Archive for Tuesday, September 7, 2010

Kansas officials looking at common education standards

September 7, 2010

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— Education officials in almost all states, including those in Kansas, are working on what are called Common Core State Standards, which will make the teaching of English and math in public school classrooms nationwide more uniform.

Supporters say the standards are a common-sense way to approach education in a mobile society, one in which students must be prepared to face global competition and where parents and politicians are demanding improvements in the way schools are gauged and compared.

“If you teach a kid in Kansas to read, you assume if they go to Oklahoma they can still read,” said Tom Foster, director of standards and assessment with the Kansas Department of Education.

For example, under the math standards, a sixth-grader — regardless of what state he or she lives in — should understand ratios and proportional relationships; a third-grader who doesn’t know the meaning of a word should understand how to figure it out by the way it’s used in a sentence, or analyzing the word’s root and being able to look it up in a dictionary.

The State Board of Education will discuss the standards during its Sept. 14-15 meeting and may adopt them in October. Thirty-five states already have adopted the standards, and nearly all are expected to.

At a recent briefing on the issue, legislators raised some concerns.

“I see good things to this,” said Sen. Ruth Teichman, R-Stafford, but she added, “What happens to local control?”

Sen. John Vratil, R-Leawood, who is vice chair of the Senate Education Committee, predicted that once most states adopt the standards, the next step will be development of a national test.

“What comes after that is where the rubber meets the road,” Vratil said.

States with high-performing students will fight for tougher tests, while low-performing states will go the other way so that their students won’t “look like dummies,” he said.

And once a national test is established, a national curriculum won’t be far behind, Vratil said, and that means local control over policies and funding will be diminished.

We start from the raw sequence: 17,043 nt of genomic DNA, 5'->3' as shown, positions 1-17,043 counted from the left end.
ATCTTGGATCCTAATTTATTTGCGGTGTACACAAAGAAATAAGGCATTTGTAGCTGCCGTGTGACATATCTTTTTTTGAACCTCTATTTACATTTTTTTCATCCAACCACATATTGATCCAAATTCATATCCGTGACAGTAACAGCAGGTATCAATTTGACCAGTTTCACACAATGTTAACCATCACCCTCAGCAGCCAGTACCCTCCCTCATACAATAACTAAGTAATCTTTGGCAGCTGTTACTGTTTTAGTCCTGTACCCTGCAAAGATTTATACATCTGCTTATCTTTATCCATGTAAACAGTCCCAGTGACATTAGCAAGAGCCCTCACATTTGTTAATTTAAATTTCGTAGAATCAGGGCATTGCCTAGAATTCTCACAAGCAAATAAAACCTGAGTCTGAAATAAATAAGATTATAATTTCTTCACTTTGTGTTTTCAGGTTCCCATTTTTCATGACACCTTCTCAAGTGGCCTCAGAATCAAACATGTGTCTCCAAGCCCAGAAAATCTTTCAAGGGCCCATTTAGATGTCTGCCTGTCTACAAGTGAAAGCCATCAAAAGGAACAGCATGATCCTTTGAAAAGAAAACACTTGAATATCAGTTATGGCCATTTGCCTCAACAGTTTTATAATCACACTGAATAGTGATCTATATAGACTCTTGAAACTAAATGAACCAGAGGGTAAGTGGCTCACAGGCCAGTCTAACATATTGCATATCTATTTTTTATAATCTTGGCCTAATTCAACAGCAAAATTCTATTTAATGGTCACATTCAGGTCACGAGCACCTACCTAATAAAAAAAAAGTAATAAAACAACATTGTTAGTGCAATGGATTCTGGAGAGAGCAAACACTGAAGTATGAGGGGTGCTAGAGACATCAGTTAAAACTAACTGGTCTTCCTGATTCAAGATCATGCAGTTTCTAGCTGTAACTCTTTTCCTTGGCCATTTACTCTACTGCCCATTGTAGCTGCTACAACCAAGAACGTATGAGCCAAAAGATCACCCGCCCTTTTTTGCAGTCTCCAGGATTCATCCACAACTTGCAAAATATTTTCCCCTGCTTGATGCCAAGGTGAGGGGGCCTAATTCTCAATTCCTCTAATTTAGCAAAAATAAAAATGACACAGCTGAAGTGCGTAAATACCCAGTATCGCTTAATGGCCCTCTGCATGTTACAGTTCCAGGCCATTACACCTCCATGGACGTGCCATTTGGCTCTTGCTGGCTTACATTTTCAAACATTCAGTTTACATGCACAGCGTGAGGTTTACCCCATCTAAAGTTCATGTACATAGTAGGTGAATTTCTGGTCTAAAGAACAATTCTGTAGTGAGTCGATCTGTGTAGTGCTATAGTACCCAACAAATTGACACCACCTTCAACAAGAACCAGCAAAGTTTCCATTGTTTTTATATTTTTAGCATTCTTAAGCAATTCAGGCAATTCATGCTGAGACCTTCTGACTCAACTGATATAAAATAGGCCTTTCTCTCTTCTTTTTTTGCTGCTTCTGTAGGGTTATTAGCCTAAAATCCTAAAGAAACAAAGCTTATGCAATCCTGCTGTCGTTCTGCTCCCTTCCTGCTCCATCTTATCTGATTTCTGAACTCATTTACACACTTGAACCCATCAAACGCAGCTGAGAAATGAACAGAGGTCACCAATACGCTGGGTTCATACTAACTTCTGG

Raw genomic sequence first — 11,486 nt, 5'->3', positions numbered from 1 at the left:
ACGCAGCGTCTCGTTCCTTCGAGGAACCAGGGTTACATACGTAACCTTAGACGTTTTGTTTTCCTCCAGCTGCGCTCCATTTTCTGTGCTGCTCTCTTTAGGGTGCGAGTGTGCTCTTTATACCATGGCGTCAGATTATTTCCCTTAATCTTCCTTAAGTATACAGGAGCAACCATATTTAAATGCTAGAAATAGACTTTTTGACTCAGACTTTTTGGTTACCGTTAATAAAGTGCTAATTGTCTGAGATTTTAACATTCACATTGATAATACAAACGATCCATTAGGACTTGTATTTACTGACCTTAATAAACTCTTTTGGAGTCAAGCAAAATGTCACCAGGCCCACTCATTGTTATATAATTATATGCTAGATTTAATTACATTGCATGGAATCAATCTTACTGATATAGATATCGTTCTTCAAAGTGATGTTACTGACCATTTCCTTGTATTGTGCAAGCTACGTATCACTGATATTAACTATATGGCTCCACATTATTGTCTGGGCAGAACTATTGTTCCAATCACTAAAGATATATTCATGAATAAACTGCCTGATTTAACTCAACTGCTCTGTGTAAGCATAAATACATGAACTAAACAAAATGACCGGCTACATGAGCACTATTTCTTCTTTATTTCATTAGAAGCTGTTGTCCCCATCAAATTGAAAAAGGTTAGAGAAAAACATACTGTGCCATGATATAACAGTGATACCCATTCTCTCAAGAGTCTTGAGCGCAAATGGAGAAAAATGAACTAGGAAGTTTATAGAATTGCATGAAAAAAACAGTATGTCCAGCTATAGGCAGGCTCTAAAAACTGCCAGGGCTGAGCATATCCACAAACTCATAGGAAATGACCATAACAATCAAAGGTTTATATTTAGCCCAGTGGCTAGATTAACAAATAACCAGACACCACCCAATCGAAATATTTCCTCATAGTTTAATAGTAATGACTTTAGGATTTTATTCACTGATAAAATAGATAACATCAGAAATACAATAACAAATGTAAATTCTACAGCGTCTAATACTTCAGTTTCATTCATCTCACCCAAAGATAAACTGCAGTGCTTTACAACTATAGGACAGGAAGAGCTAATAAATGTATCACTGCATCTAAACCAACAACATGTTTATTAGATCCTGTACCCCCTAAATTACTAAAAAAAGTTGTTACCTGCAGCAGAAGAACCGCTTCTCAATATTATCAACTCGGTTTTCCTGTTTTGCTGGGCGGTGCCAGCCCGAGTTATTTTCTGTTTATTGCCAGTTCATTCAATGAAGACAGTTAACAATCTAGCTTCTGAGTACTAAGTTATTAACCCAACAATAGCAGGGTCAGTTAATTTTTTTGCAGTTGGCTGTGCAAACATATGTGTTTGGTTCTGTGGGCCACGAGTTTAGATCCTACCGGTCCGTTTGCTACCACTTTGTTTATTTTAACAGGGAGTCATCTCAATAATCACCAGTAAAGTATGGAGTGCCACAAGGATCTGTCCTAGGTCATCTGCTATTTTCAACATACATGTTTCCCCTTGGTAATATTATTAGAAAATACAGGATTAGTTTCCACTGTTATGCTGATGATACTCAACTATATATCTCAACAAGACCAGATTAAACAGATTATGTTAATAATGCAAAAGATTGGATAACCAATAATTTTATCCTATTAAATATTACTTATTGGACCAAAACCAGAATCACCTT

“You can’t just focus on the Common Core Standards. You have to look at where that will lead you and what is likely to occur,” he said.

But state education officials note the Common Core initiative was conducted at the state level, not the federal level. They say Kansas has been involved in developing the standards, and each state can add more standards for its own use.

Comments

Clevercowgirl 4 years, 9 months ago

Thank you for a well written, balanced article. Keep up the good work!

Richard Heckler 4 years, 9 months ago

"And once a national test is established, a national curriculum won’t be far behind, Vratil said, and that means local control over policies and funding will be diminished."

Considering how Kansas legislators are constantly failing to meet financial demands this national approach might be the better avenue.

Academic standards can also diminish without a constant source of tax dollars at a appropriate level to support demand.

Too many legislators are always throwing out that FEAR angle about local control. The fear should be how Kansas legislators do not finance our public school systems. In my opinion the majority of Kansas legislators harass the public education system.

anonyname 4 years, 9 months ago

Sen. Vratil is scared of a federal takeover, to which he thinks this only the prelude. From the website: "The Common Core State Standards Initiative is a state-led effort coordinated by the National Governors Association Center for Best Practices and the Council of Chief State School Officers." Developed by governors and heads of state education departments. If I can find that in 20 seconds, he should be capable of doing the same. Not that we should expect the vice chair of the Senate Education Committee to be aware of such things...

buddyshea 4 years, 9 months ago

jihadist has it wrong. It's no 80-85% of the CCSS that must be adopted. It's 100%. States can add on an ADDITIONAL 15% more. One question is, will this 15% be tested at alll? If not, they the CCSS and the national testing that goes along w/it will be the driver of education & curriculum in Kansas.

The national testing and loss of local control are the two things that the public should question.

Read this:

http://www.theforecaster.net/content/pnms-forumschultz-090810

See the posted comments from an AL State Board member.

Also, read this: "Say good-bye to the MCAS" - Massachusetts

http://www.lowellsun.com/editorials/ci_16010332

The public should be asking very detailed questions about the national test. Questions about potential CCSS science and history standards need to be asked as well. Where will parents go if they have concerns with the state standards?

The bottom line is that the CCSS math standards are better than most state standards, but they are not world class. (Example: You would think kids need to know the standard algorithm for addition and subtraction by 3rd grade, but the Common Core says 4th. Multiplication and division are at 6th grade.)

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